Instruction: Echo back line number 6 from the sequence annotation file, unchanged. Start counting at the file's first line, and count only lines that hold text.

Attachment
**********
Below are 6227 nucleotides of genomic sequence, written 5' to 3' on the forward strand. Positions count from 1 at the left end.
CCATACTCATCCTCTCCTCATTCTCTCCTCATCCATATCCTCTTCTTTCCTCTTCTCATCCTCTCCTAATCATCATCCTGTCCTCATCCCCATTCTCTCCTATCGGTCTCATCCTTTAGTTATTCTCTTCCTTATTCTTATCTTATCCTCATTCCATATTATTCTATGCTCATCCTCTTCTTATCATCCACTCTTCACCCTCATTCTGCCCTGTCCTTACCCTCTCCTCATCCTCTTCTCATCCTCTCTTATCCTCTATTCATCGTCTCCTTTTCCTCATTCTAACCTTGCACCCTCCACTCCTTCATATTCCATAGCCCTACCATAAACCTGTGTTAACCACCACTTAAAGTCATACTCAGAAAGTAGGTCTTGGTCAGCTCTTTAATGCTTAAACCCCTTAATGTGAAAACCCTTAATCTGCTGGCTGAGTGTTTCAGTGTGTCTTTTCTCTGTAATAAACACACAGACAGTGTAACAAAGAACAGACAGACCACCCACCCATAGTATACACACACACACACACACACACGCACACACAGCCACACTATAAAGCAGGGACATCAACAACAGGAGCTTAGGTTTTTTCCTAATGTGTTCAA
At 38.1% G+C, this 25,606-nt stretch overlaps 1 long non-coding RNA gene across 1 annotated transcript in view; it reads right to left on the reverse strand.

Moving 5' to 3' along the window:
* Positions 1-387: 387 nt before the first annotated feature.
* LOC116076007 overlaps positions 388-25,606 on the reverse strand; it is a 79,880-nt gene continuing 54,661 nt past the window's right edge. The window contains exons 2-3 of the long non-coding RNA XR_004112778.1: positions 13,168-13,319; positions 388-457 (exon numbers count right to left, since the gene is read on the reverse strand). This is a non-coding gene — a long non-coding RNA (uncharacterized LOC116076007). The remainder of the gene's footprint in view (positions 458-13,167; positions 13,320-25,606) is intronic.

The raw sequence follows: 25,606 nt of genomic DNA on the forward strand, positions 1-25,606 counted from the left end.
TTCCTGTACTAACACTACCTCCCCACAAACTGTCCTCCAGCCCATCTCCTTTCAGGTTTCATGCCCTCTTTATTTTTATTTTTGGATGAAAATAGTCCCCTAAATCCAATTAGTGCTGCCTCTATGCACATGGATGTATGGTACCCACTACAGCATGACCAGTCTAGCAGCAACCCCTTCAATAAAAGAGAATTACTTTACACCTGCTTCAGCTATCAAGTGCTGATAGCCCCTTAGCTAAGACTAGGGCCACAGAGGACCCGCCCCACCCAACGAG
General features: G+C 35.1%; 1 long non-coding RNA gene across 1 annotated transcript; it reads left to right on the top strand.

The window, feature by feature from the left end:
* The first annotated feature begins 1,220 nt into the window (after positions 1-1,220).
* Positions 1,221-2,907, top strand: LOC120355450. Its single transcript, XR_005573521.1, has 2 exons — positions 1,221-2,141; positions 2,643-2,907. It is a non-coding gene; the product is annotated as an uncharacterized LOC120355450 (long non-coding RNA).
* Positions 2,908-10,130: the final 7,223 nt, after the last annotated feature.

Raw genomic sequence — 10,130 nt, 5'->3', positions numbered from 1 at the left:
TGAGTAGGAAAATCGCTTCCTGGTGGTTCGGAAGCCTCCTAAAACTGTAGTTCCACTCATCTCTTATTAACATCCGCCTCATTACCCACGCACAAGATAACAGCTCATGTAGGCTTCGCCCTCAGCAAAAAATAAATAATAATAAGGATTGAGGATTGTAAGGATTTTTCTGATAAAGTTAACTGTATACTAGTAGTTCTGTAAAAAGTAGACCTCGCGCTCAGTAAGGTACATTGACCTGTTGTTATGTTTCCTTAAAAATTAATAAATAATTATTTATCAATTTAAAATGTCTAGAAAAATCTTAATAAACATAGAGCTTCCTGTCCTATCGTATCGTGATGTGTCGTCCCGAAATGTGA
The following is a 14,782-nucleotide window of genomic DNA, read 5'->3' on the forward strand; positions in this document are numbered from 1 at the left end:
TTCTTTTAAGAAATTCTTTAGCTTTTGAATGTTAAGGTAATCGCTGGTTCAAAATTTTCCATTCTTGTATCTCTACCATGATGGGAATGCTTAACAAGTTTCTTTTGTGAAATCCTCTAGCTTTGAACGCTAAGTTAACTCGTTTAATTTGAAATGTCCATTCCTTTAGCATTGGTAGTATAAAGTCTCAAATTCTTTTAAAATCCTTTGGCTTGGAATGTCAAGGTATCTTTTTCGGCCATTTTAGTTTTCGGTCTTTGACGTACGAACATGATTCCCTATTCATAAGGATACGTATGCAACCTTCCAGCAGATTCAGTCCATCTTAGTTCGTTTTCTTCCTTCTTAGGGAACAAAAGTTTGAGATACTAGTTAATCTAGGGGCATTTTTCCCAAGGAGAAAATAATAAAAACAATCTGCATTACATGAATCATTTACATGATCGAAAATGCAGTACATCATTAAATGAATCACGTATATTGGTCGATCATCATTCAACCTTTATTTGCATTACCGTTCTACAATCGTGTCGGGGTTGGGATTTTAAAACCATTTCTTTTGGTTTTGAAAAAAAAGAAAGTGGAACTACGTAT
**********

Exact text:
* LOC116076007 overlaps positions 388-25,606 on the reverse strand; it is a 79,880-nt gene continuing 54,661 nt past the window's right edge. The window contains exons 2-3 of the long non-coding RNA XR_004112778.1: positions 13,168-13,319; positions 388-457 (exon numbers count right to left, since the gene is read on the reverse strand). This is a non-coding gene — a long non-coding RNA (uncharacterized LOC116076007). The remainder of the gene's footprint in view (positions 458-13,167; positions 13,320-25,606) is intronic.